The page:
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Monarch explores the plastic free July initiative as it is happening in 2020, the major focus for this year’s campaign and some of the novel technologies that have recently emerged and may make a plastic free world possible.

A legacy in the making

Started in 2011 by a small team in Western Australia, the plastic free foundation aims primarily to engage with individuals and grass roots communities across the planet. The hope is to foster a global community with the shared goal of reducing plastic waste on a large scale and they have met with resounding success in that time.

The initiative’s reach and achievement so far are remarkable:

  • Last year, the initiative was undertaken by 250m people spread across 177 countries
  • According to a survey conducted by IPSOS, 29% of participants worldwide were aware of the organisation.
  • It is estimated that over 800 million kg of plastic is saved by participants every year.

Four of the UN’s sustainable development goals fall under the purview of plastic reduction, sustainable cities and communities, life below water, life on land and responsible production and consumption.

A truly green grocer

2018 was a big year for the plastic free movement, particularly with regards to consumer responsibility, as it saw the induction of the world’s partially plastic free supermarkets. October 2015 had already seen widespread adoption of a plastic bag tax, in the UK especially the 5p additional cost, while initially causing some controversy, has bred many innovative solutions to plastic proliferation including the Tesco-run scheme, bags for life. Since the bag tax was introduced, the sales of single use plastic bags in the UK has dropped by 90%.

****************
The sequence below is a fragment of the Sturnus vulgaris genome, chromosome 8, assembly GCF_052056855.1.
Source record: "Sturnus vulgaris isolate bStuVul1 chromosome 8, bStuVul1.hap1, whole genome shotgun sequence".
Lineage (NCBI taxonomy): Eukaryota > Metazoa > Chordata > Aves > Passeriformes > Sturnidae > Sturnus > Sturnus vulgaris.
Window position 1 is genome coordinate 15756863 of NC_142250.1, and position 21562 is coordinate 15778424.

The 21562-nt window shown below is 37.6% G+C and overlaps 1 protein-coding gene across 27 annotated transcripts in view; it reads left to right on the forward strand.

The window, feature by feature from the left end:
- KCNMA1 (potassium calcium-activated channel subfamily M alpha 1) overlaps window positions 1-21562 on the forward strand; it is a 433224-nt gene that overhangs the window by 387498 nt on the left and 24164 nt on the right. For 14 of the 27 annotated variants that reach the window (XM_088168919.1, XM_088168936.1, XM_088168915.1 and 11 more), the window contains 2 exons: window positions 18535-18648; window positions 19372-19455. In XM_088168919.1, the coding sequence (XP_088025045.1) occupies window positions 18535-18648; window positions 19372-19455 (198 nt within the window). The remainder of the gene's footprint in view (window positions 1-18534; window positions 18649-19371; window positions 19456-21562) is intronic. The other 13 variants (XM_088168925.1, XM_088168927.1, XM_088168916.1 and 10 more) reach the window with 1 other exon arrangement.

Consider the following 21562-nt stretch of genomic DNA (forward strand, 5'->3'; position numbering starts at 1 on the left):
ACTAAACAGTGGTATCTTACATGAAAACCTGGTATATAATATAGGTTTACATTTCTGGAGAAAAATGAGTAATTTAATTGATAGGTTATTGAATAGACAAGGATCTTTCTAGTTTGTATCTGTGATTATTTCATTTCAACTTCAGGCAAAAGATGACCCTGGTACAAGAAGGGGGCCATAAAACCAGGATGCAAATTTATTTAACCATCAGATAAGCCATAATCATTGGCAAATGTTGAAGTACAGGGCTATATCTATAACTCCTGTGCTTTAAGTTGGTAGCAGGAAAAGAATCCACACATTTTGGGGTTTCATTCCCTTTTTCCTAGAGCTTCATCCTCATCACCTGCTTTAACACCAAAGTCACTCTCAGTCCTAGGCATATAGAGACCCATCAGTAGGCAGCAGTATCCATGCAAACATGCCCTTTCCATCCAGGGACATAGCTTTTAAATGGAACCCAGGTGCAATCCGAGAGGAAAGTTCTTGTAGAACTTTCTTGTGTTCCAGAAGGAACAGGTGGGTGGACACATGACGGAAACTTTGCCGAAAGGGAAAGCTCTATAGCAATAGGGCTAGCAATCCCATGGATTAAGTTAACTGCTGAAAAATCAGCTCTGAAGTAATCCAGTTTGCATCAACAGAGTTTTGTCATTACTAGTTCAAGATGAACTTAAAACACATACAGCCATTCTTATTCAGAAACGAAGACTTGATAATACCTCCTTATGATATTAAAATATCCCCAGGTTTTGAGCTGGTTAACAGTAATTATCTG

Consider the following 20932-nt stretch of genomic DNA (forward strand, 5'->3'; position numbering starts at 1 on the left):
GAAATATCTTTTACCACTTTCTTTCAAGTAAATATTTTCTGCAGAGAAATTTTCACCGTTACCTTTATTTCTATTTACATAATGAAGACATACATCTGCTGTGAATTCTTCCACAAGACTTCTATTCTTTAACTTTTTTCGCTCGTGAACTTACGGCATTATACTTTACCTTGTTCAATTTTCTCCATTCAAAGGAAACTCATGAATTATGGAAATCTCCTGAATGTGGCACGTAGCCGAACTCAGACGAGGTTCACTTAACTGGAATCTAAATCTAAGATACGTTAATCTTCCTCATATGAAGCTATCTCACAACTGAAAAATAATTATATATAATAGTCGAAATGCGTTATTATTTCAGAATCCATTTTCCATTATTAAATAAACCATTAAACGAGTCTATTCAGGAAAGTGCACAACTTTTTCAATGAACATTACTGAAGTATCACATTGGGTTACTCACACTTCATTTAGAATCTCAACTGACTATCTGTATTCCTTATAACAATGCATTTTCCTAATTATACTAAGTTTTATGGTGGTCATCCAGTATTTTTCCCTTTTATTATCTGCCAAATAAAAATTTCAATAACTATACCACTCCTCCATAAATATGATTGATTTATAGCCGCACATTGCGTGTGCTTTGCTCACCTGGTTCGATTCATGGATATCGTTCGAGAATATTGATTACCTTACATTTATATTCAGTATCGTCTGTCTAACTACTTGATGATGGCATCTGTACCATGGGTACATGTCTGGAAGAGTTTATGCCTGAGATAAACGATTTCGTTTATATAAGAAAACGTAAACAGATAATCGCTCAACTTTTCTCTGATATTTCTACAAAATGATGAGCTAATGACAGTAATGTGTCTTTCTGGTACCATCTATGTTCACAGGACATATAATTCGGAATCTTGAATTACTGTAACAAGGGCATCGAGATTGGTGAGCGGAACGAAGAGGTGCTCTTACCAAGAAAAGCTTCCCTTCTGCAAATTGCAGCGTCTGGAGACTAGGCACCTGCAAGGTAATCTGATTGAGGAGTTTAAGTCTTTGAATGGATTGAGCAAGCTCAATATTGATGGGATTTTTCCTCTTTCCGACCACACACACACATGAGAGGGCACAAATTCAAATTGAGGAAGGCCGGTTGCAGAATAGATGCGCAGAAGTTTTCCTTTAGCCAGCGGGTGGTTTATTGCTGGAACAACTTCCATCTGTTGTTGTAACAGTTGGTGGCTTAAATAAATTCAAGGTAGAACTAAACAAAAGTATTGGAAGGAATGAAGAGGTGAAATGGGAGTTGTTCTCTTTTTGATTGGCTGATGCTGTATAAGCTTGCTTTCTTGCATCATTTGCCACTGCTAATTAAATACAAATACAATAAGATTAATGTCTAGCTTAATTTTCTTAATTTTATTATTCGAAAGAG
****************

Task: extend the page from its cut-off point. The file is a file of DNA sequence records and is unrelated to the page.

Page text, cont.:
The beauty of this scheme lay both in its simplicity and relatability, by providing a consistent reminder whenever people conducted their shopping, it encouraged awareness and social responsibility that permeated even the mundane aspects of day-to-day life and gave consumers a small taste of the cost of plastics to our planet.

Ekoplaza, a supermarket based in the Netherlands, has continued this tradition of responsibility by setting the precedent of having individual product lines and types be plastic free in order to reduce overall plastic waste. Since its inception two years ago, the trend has spread to the UK in the form of plastic free aisles at selected locations of major chains and supermarket giant Coop pledging to be completely hard-to-recycle plastic free by 2023.

Competitors like Sainsbury’s and Tesco are also making plans to reduce their overall plastic output and Waitrose have made over 160 products plastic packaging-free to reflect consumer demand for greener groceries, mostly fruit and veg.

“This is very much a test to see which ways of shopping resonate with customers and which don’t… If these ways of shopping are successful we expect to test them in more shops as soon as possible.”

-Waitrose spokesperson

Waitrose’s comments indicated that the drive for plastic free shopping is still very much market driven but hopefully, with such intense focus on the UK’s green new deal as well as European investment in a green economy of the future, we can expect legislation that will align with shifting consumer demand.

Monarch champion the efforts of businesses that wish to reduce their impact on the environment, through a combination of utility efficiency guidance and effective and ethical waste disposal.



Josh Ellison

Author Josh Ellison

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